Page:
About a year later, Phil and Gordy were home for the holidays and Gordy invited me to join his family in seeing the third Lord of the Rings movie. We went to a multiplex in Henrietta and Phil was very relaxed. I only noticed him being recognized once or twice and he was very sweet with anyone who approached him. Phil sat one row behind me and Gordy. The ubiquitous pre-feature trailers seemed to go on forever. One of the trailers seemed determined to overwhelm us with bombast and swagger: “Now,” read the on-screen text accompanied by thundering music, “the epic action-adventure the world has been waiting for…” Phil leaned forward between me and his brother and, before we could find out what this “must-see” entertainment was titled, he whispered, “The Gin Game!” Before we stopped laughing, he leaned forward again and murmured, “Mornings at Seven!”

The next month, Phil came back to Eastman House to present a documentary he appeared in called The Party’s Over. We talked afterward and he answered audience questions. I don’t remember much else about the evening, but my pal Bruce Bennett was there, and he reminded me that a teenage kid stood up and tried to explain how much Phil’s performances meant to him. He struggled in finding the right words and he finally just asked Phil if he could have a hug. Bruce remembers Phil as being “totally moved and disarmed and surprised by all the emotion clumsily and honestly pouring out of this young guy who clearly didn’t get to express his feelings too often” Phil quickly replied and said “yeah, sure, of course” and the two embraced. Bruce says, “People forget how much personal impact actors can have. I don’t think anyone’s ever asked to hug [Paul Thomas Anderson] because of a camera move he blocked or a line of dialogue he typed.”

I saw Phil a few more times over the years; once at his mother’s birthday celebration, another time at a party after the Toronto premiere of Capote. I last saw him introduce a movie he directed and appeared in, Jack Goes Boating, at Sundance in 2010. It was a nice little movie, based on a play in which he had also appeared. I regret never being able to see him perform live on stage.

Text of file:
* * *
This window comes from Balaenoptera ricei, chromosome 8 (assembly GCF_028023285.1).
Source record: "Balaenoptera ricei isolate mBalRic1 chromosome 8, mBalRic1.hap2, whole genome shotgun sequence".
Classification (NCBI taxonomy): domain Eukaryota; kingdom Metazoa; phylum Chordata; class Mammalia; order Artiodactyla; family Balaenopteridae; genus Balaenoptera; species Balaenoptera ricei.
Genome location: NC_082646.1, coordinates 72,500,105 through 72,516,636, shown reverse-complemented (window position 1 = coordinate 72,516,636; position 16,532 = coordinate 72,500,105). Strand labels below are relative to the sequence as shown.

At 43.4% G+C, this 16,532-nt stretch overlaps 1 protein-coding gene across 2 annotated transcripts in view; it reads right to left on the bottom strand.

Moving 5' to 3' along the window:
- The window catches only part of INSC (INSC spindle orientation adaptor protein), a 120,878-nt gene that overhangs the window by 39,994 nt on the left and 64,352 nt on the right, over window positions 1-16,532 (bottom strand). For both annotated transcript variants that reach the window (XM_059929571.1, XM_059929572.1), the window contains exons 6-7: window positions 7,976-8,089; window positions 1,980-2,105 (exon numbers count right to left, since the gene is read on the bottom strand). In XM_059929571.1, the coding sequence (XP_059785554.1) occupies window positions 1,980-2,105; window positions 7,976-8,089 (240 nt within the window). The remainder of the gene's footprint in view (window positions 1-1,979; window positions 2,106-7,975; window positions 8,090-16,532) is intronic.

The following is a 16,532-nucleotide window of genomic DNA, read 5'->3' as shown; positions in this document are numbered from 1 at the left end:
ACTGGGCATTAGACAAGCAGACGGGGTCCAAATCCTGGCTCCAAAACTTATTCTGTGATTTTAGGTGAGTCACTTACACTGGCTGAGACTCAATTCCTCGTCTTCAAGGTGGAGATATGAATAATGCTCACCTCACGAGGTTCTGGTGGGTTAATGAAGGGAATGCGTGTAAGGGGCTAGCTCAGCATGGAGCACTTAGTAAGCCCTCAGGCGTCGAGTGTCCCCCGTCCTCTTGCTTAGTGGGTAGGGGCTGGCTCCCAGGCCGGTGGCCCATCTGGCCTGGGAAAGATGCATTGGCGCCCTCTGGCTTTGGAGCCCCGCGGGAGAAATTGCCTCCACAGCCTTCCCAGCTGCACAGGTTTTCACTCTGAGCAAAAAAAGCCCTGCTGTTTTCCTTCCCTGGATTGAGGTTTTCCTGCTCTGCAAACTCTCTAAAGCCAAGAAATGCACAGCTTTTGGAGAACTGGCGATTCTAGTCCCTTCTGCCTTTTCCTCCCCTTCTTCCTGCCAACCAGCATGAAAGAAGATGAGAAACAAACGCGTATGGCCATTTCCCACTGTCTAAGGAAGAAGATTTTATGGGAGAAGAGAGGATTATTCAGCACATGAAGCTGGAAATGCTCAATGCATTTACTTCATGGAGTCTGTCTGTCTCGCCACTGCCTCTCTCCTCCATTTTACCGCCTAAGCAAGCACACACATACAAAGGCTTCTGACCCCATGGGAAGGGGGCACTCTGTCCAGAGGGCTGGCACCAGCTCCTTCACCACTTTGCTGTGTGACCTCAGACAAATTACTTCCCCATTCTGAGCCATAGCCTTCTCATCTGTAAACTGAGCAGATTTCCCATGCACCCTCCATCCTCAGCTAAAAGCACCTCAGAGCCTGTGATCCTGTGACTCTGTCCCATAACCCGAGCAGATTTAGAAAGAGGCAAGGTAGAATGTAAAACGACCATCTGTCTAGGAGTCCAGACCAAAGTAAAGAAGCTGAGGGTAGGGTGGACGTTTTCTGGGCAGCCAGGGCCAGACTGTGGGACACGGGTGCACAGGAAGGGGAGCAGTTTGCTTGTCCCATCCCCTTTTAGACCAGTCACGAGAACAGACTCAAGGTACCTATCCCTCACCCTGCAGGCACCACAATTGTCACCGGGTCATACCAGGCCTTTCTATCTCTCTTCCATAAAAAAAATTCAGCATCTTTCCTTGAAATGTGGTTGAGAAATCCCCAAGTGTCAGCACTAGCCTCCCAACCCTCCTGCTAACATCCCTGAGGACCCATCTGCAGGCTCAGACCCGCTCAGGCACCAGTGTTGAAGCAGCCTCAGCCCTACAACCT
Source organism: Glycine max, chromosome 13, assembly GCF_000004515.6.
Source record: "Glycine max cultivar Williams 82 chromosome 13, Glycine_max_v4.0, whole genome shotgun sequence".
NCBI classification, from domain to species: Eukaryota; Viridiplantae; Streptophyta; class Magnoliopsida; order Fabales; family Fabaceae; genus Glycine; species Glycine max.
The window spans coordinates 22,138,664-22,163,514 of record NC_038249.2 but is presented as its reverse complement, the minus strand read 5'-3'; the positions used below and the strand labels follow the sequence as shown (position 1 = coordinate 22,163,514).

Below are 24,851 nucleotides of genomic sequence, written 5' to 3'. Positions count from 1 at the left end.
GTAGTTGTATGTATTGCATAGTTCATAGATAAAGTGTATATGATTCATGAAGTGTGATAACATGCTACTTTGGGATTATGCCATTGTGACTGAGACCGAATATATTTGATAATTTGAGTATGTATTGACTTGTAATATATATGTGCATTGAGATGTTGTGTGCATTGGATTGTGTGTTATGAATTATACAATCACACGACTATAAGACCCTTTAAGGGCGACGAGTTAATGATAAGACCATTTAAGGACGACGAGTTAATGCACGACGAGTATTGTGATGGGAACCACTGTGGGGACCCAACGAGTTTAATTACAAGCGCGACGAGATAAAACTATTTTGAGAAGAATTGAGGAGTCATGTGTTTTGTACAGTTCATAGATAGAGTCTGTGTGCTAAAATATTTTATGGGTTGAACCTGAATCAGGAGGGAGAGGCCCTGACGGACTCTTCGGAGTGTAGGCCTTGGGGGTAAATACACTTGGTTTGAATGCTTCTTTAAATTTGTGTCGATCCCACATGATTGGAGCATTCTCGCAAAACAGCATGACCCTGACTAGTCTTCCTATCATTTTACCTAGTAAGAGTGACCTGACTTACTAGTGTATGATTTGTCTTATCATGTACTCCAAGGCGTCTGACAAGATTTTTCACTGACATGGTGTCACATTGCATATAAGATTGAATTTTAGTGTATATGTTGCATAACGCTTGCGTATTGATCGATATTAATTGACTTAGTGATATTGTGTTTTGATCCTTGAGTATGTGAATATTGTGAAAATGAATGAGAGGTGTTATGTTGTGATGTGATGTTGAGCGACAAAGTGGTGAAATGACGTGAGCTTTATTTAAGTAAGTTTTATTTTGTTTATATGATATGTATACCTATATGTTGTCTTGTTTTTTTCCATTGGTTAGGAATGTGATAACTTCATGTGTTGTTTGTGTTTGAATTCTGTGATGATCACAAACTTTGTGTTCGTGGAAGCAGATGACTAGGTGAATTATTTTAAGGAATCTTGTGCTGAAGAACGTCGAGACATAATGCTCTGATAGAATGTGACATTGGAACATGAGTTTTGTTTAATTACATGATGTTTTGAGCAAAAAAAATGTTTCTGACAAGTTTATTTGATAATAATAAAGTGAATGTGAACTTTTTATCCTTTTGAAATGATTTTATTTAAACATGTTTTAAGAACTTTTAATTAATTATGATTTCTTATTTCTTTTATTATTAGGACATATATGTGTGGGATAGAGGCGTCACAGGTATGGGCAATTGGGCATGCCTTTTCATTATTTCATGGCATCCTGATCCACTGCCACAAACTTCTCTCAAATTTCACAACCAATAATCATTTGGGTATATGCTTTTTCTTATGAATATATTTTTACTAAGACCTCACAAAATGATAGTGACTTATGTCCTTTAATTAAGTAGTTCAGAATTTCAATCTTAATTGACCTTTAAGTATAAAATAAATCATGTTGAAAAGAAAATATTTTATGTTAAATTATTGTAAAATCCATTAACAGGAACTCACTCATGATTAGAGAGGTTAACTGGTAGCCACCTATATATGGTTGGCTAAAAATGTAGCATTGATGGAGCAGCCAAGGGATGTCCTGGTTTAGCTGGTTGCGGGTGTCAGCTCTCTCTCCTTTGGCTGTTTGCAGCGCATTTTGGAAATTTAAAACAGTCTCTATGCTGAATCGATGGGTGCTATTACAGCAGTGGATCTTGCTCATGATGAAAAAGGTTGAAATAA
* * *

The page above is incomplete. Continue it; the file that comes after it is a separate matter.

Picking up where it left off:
These few, brief personal encounters were pleasant and memorable for me. They gave me little insight into what drove him as an artist. I only know that he consistently surprised me and moved me with his honesty and his understanding of human beings.

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A Chaplin Centennial

Posted by on Feb 02 2014 | Motion Pictures, Other

February 2, 2014 is a significant date in the history of cinema. One hundred years ago on this date, a face that was to become one of the most recognized faces in the world was first illuminated on movie screens. That face was Charlie Chaplin’s, and on February 2, 1914, his first film was released in the United States.

Chaplin’s character of “the Little Tramp” didn’t spring forth on that day fully formed in baggy pants and bowler hat.  Almost, but not quite! The film was Making a Living and Chaplin donned a long frock coat, top hat, and sinister mustache.

Making a Living frame

A mere five days later, though, on February 7, 1914, Chaplin’s second film was released, and in Kid Auto Races at Venice, audiences first saw the character of the Tramp. Filmed at Venice Beach, the Keystone Film Company made use of a local event happening there – kiddy car races – and set up their cameras as if to film the races. The comedy resulted when Chaplin, in character, became a camera hog, wandering into the frame at every opportunity, and angering the director at every turn of the camera crank.